Is it possible to think and act differently than the people around you? The people reared in the same culture and who live in the same box as you? Is it possible to be Armenian without acting "Armenian?" Conversely, can you act like an Armenian without being raised in American culture? Can you like the same foods or music simply because they appeal to you? Or must it be because you were born submersed in them and carried those habits forward?

What's the difference between an Armenian following their culture and someone just being themselves and acting in a way incidentally similar to Armenians? One is cultural; the other is volitional. One is automatic; the other comes from awareness.

The potential benefit of culture is that it can open your mind to what's possible for you to value (and, therefore, what actions you can take in pursuit of those values). It can show you new things you might never realize were desirable options.

How can you know if you'd like the music of The Beatles if you've never heard them or anything like them before? Alternatively, if you don't like the music of The Beatles, would any amount of being forced to listen to it make you suddenly start liking it? Would you like completely different music styles if you had grown up in a different part of the world? Would music that you find distasteful right now suddenly be appealing? What about something more fundamental like your morals and values? If you consider yourself a good person now, would you be an asshole instead? Would you support some of the things you currently find detestable and detest some of the things you consider virtuous?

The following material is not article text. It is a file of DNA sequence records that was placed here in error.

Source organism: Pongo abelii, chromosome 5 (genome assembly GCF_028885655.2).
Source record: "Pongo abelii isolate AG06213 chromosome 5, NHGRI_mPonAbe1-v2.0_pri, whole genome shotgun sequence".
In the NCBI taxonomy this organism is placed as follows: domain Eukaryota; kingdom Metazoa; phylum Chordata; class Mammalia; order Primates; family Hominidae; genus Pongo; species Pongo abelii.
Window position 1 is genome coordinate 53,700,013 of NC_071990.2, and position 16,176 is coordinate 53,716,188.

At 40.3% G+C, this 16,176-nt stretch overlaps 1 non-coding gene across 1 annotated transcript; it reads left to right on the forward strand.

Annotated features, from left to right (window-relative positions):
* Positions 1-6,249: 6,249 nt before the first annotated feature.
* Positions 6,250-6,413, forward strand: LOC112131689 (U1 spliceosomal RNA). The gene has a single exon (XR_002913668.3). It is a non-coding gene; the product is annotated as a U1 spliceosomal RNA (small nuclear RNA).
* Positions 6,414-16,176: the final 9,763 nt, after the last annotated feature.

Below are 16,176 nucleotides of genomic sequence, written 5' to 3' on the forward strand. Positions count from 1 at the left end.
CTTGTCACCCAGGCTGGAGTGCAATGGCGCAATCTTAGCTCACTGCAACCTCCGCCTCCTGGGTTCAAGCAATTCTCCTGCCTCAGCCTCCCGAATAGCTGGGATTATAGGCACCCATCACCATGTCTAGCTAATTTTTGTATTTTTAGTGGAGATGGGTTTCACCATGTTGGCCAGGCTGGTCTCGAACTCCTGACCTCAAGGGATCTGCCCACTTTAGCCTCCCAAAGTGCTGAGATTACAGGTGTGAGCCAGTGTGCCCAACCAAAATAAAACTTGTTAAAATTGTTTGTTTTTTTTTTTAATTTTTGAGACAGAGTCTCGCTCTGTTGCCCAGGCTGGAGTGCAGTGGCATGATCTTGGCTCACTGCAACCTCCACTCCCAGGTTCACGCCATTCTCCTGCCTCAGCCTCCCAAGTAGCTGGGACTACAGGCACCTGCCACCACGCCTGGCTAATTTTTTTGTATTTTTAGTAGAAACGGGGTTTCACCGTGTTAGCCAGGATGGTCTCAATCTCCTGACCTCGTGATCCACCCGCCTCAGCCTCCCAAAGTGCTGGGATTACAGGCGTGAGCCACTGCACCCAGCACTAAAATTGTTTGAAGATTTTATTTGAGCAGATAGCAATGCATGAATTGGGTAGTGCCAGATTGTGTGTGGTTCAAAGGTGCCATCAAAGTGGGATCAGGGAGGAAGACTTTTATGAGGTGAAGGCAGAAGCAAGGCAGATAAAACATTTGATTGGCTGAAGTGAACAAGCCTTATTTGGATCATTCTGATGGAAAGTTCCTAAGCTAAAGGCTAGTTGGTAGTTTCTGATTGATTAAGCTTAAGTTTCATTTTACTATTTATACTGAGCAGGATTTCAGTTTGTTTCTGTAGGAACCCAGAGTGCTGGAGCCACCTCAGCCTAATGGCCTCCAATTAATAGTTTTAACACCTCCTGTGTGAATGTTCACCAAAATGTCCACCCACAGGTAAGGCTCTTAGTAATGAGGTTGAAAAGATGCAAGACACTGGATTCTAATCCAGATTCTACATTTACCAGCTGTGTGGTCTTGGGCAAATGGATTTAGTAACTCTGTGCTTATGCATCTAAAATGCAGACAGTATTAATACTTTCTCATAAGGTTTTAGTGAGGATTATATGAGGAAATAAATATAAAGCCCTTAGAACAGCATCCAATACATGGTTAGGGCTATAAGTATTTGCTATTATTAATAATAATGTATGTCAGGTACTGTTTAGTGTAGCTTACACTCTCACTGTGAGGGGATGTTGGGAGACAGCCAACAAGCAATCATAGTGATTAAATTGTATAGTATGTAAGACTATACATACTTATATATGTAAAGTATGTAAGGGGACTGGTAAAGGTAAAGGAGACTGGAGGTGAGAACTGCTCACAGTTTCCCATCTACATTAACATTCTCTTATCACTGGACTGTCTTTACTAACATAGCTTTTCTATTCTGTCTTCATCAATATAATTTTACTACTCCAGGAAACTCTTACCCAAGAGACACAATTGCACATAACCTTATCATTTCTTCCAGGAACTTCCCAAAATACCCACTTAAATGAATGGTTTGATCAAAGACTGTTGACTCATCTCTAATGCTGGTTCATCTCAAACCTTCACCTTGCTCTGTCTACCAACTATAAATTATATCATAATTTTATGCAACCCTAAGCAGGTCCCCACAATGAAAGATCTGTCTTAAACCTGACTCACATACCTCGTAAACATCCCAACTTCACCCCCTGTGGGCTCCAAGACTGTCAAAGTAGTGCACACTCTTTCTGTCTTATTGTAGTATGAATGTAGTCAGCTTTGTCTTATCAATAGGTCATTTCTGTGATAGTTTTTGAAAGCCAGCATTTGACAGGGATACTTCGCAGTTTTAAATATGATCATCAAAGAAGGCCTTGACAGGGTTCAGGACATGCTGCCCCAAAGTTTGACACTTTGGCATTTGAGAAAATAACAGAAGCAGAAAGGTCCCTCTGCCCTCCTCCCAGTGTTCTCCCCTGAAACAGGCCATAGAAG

How much of who you are is because of the influences Armenia have put in you instead of your own discovery, analysis, and attempts at greater self-expression? If you only like things because they are all you've ever been exposed to, you're being a slave to your culture. You can't know if your interests and values are expressions of who you really are because it's the only thing you've ever tried. It's extremely unlikely that the culture you were born into would just happen to align perfectly with every aspect of your fundamental self.